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Letters To The Editor

Letters to the editor: A giant jail

Staff
Published:   |   Updated: March 18, 2013 at 01:38 PM

A giant jail

Regarding "Stifling travel to Cuba" (Our Views, Sept. 16):

I am no longer in shock when I read about Cuba in your newspaper. For years I have switched between the Trib and the old St. Pete Times, after not being able to take any more of the incomplete editorial lines of these newspapers whenever the Cuba issue is broached. Now I subscribe to the Trib.

There are two distinctive issues when travel to Cuba is discussed. One deals with the travel by Cuban natives who were granted refuge in this great nation because of fear of persecution by a Communist state — the same state that rules Cuba today. If these people feel safe when traveling to Cuba today, there is no reason to allow them to re-enter the country. If they still want to live here, they should apply for a visa and stand in line with the legions of people who desire to emigrate and live in the United States from around the world.

The other issue is travel by U.S. citizens not born in Cuba. The Tribune and the press in general take the side of the merchants, ignoring the rights of the Cuban nation to be free to choose the type of government it wants. By merchants, I mean, for example, the interests of Tampa International Airport or the Port of Tampa; the Cubans who own some of the travel agencies that charge draconian fees in travel and packages delivery; and the actions of the conductor of the Florida Orchestra who won't play a Wagner piece in deference to his father's past experience with the Nazis but feels good to propagandize Cuban musicians, etc.

It has been more than 50 years since 1,200 men were sent to die at the Bay of Pigs, and the tyrant urged Russia to fire nuclear missiles at the United States in the Cuban missile crisis. And 10,000-plus documented Cubans are dead at the hands of tyranny. The Cuban diaspora is composed of 2 million people out of a population of 11 million. After the transformation of a country that ranked high on many of the indexes used to rank nations into one that is surpassed today only by Haiti in the Americas, and after these and many other horrors, it is understandable that there is curiosity about Cuba in the general population.

To those free citizens motivated by curiosity, I say go to the nearest zoo. Our government should not need to impose any travel restrictions on anyone. It is a matter of common decency to stay away from a giant active jail regardless of how many mojitos are included in the tour.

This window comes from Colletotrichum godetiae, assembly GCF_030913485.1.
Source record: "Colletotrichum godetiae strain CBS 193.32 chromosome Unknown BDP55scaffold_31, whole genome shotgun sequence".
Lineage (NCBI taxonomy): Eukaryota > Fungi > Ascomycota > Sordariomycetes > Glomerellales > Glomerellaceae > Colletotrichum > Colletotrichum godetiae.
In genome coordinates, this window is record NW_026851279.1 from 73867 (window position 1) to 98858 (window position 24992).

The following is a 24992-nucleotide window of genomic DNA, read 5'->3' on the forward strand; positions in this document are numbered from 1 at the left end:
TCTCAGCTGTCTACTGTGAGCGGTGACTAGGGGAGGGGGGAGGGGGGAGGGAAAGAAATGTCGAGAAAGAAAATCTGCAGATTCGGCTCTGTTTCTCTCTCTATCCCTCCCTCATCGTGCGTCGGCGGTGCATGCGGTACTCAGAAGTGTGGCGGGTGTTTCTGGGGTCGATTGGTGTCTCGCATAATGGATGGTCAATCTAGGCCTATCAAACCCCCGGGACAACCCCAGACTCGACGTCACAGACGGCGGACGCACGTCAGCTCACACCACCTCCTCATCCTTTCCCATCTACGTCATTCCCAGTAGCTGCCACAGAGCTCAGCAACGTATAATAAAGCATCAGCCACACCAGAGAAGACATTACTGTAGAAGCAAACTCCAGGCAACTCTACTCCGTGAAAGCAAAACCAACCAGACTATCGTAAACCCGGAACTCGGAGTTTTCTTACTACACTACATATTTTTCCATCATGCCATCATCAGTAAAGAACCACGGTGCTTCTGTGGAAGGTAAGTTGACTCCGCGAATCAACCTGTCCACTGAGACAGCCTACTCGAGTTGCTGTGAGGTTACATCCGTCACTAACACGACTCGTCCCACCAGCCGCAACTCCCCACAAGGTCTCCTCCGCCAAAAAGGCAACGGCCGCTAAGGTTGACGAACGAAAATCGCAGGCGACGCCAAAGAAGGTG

Rogelio Madrazo

St. Petersburg

Aid to Israel

There is one country that gets fully one-third of all U.S. foreign aid. This country is not poor. The average income is in excess of $15,000 annually. It produces nothing of strategic importance to the United States. Yet we send this country of only 8 million people more than $3 billion every year. That country is Israel.

In a classic case of the tail wagging the dog, Israeli Prime Minister Benjamin Netanyahu is doing everything in his power to get the United States into a war with Iran. We must not allow this to happen.

Netanyahu's claim that Iran is about to attack his country is a hollow argument. What hasn't been asked of Netanyahu is this simple question: Does Israel have nuclear weapons of its own? I think the answer is yes. If Israel does have nukes, then Netanyahu's argument of an imminent attack is a completely false argument. Iran would have to be dumber than a rock to attack a country that could wipe it off the map. Perhaps it's time to rethink the $3 billion we send Israel every year.

F. M. Younglove

Brandon

Raise the price

Regarding "Teen forced into sex trade" (front page, Sept. 18): This story about the victims of two child sex traffickers should also have included the major drive behind the success of human sex trafficking: Without customers, these sex traffickers would not prey on women and young girls. I urge Tampa Mayor Bob Buckhorn to make the fight against prostitution in Tampa a priority and to aggressively prosecute not only the traffickers but also those who pay money for illegal sex. The victimization of these young girls and women will decline when the price of being caught is too high.

Jean Schutt

Tampa

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